sabal trail pipeline

A little over a month after the Sabal Trail Pipeline went online, Central Florida residents are reporting foul-smelling leaks. Despite the sulfur-like scent, the structure is not emitting natural gas. But neighbors and naturalists are still concerned about the impacts.

Residents near a stretch of the Sabal Trail Pipeline in Central Florida are reporting the sulfur-like smell of a gas leak. But the company behind the utility says the emissions are from an odorant leak, not from natural gas.

The Sabal Trail Pipeline is up and running, pumping natural gas some 515 miles from Alabama to Central Florida. But environmental concerns and legal challenges remain.

The Sabal Trail Pipeline is scheduled to start up this week, carrying natural gas from Alabama to Central Florida. Federal regulators approved the activation of the project earlier this summer. But environmentalists are worried about potential impacts to the state’s waterways.

Just days after a federal judge denied another attempt by protesting Native American tribes in North Dakota to halt construction of the Dakota Access Pipeline, South Florida has its own pipeline protest going on.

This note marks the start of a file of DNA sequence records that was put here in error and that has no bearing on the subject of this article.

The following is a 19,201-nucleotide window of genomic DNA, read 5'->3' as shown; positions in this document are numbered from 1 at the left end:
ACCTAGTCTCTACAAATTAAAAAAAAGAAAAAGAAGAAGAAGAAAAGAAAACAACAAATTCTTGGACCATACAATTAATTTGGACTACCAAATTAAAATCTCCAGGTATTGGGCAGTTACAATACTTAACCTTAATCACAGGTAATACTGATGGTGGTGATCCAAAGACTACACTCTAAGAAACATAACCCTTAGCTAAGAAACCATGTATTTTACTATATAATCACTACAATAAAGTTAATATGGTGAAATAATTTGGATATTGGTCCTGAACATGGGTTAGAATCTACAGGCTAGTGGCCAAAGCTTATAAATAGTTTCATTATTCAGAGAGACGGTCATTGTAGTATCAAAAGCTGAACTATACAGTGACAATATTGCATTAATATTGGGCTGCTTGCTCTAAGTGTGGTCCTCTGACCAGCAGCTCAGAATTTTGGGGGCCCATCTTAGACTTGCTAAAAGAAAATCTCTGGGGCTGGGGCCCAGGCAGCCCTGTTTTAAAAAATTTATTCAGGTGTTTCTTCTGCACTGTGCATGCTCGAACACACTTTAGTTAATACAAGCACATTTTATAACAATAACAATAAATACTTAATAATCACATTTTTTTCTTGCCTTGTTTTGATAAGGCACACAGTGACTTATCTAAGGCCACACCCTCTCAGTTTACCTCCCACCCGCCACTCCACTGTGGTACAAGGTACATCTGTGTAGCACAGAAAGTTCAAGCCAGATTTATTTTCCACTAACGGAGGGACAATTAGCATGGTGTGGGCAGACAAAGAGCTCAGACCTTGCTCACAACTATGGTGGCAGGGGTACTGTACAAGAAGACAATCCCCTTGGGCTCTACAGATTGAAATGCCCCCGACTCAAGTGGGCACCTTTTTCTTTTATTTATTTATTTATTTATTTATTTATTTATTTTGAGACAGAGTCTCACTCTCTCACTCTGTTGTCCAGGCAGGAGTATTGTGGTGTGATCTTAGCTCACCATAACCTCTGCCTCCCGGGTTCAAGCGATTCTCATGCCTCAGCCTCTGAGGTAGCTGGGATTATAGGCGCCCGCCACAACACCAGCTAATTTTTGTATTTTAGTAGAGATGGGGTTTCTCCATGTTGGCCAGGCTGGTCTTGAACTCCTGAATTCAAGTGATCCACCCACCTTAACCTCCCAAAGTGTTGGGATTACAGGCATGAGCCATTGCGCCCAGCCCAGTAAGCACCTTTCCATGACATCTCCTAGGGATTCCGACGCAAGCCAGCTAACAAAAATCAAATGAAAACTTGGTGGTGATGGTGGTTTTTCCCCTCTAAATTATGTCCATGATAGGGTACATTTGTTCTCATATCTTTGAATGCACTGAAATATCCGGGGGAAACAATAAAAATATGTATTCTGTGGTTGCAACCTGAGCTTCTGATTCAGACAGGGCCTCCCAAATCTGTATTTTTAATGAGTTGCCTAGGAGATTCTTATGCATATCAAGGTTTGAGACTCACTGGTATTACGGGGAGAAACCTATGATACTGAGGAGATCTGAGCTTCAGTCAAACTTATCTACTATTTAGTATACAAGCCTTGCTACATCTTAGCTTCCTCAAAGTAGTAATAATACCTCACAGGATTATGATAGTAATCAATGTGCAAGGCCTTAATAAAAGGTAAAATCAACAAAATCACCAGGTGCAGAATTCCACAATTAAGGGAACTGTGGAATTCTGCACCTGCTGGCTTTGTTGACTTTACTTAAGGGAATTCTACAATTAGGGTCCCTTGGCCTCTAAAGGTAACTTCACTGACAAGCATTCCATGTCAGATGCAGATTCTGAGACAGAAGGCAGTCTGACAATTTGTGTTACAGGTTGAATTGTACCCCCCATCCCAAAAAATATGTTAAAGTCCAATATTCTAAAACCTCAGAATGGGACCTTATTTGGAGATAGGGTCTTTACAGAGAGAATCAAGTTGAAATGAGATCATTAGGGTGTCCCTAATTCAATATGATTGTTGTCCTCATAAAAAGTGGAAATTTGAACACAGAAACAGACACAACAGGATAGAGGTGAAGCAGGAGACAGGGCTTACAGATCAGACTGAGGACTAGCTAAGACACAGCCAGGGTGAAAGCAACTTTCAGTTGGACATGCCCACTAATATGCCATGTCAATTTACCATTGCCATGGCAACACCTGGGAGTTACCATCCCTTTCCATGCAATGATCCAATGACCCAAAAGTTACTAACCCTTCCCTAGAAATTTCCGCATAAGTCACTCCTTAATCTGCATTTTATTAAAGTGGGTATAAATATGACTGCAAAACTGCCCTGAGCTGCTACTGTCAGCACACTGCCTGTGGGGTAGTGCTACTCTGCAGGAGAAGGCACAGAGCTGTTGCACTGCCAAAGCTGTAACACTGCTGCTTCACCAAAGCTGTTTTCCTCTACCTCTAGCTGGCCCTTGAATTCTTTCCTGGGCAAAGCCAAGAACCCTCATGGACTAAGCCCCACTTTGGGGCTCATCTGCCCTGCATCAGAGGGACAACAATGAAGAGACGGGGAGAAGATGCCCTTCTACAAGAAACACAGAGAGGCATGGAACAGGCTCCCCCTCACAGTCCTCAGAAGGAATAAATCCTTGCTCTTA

After months of protests the federal government is rerouting the North Dakota Access Pipeline, the Sabal Trail gas pipeline is still undergoing construction. Florida clean energy advocates see the move as a way to generate awareness of another one: Sabal Trail. The group ReThink Energy Florida wants to warn people about the dangers of a pipeline.

Charlie Bellofatto stood on Ashley Drive at Curtis Hixon Waterfront Park in Tampa with a tambourine in one hand and a sign in the other.

The Tampa resident and Lakota Tribe member sang the Lakota “Four Directions Song” as he protested the Sabal Trail Transmission Pipeline and a crude oil pipeline being built on native land in the Midwest.

Drilling mud from the Sabal Trail pipeline is leaking into the Withlacoochee River in Georgia.  The spill in the Suwannee River tributary could impact the Floridan aquifer.